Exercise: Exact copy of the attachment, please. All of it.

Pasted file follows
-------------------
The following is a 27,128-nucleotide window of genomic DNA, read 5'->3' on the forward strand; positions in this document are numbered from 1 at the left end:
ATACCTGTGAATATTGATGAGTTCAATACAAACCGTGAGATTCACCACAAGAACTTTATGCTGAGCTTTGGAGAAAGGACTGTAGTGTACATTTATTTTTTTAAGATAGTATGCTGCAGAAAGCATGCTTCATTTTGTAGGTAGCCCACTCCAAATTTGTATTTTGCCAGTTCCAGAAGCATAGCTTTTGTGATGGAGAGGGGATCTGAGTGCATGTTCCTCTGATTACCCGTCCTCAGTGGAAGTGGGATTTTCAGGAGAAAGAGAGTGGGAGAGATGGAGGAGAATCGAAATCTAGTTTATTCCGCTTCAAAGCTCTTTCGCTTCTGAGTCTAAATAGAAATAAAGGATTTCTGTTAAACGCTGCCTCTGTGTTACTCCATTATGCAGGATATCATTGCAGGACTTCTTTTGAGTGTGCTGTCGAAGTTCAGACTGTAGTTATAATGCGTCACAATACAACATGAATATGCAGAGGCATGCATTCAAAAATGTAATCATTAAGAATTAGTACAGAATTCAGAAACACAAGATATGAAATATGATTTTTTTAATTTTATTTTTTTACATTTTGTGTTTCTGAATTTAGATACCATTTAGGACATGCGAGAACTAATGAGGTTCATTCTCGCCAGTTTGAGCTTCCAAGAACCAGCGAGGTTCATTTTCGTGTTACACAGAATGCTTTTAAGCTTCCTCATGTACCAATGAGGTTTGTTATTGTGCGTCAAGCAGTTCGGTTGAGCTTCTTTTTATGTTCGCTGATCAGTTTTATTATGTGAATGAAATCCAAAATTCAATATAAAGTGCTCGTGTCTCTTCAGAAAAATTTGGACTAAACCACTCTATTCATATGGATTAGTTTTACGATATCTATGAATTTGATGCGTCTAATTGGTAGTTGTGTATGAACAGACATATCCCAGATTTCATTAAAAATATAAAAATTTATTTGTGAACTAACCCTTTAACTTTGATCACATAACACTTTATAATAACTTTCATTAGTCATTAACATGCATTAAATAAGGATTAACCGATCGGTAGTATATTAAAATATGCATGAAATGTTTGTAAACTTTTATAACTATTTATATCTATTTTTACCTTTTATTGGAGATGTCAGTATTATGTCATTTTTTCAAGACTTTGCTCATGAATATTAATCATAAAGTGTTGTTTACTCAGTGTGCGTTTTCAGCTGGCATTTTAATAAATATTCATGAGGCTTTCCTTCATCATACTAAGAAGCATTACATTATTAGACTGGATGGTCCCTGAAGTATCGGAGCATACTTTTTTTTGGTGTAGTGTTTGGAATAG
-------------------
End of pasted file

The following is a 27,128-nucleotide window of genomic DNA, read 5'->3' on the forward strand; positions in this document are numbered from 1 at the left end:
ATACCTGTGAATATTGATGAGTTCAATACAAACCGTGAGATTCACCACAAGAACTTTATGCTGAGCTTTGGAGAAAGGACTGTAGTGTACATTTATTTTTTTAAGATAGTATGCTGCAGAAAGCATGCTTCATTTTGTAGGTAGCCCACTCCAAATTTGTATTTTGCCAGTTCCAGAAGCATAGCTTTTGTGATGGAGAGGGGATCTGAGTGCATGTTCCTCTGATTACCCGTCCTCAGTGGAAGTGGGATTTTCAGGAGAAAGAGAGTGGGAGAGATGGAGGAGAATCGAAATCTAGTTTATTCCGCTTCAAAGCTCTTTCGCTTCTGAGTCTAAATAGAAATAAAGGATTTCTGTTAAACGCTGCCTCTGTGTTACTCCATTATGCAGGATATCATTGCAGGACTTCTTTTGAGTGTGCTGTCGAAGTTCAGACTGTAGTTATAATGCGTCACAATACAACATGAATATGCAGAGGCATGCATTCAAAAATGTAATCATTAAGAATTAGTACAGAATTCAGAAACACAAGATATGAAATATGATTTTTTTAATTTTATTTTTTTACATTTTGTGTTTCTGAATTTAGATACCATTTAGGACATGCGAGAACTAATGAGGTTCATTCTCGCCAGTTTGAGCTTCCAAGAACCAGCGAGGTTCATTTTCGTGTTACACAGAATGCTTTTAAGCTTCCTCATGTACCAATGAGGTTTGTTATTGTGCGTCAAGCAGTTCGGTTGAGCTTCTTTTTATGTTCGCTGATCAGTTTTATTATGTGAATGAAATCCAAAATTCAATATAAAGTGCTCGTGTCTCTTCAGAAAAATTTGGACTAAACCACTCTATTCATATGGATTAGTTTTACGATATCTATGAATTTGATGCGTCTAATTGGTAGTTGTGTATGAACAGACATATCCCAGATTTCATTAAAAATATAAAAATTTATTTGTGAACTAACCCTTTAACTTTGATCACATAACACTTTATAATAACTTTCATTAGTCATTAACATGCATTAAATAAGGATTAACCGATCGGTAGTATATTAAAATATGCATGAAATGTTTGTAAACTTTTATAACTATTTATATCTATTTTTACCTTTTATTGGAGATGTCAGTATTATGTCATTTTTTCAAGACTTTGCTCATGAATATTAATCATAAAGTGTTGTTTACTCAGTGTGCGTTTTCAGCTGGCATTTTAATAAATATTCATGAGGCTTTCCTTCATCATACTAAGAAGCATTACATTATTAGACTGGATGGTCCCTGAAGTATCGGAGCATACTTTTTTTTGGTGTAGTGTTTGGAATAG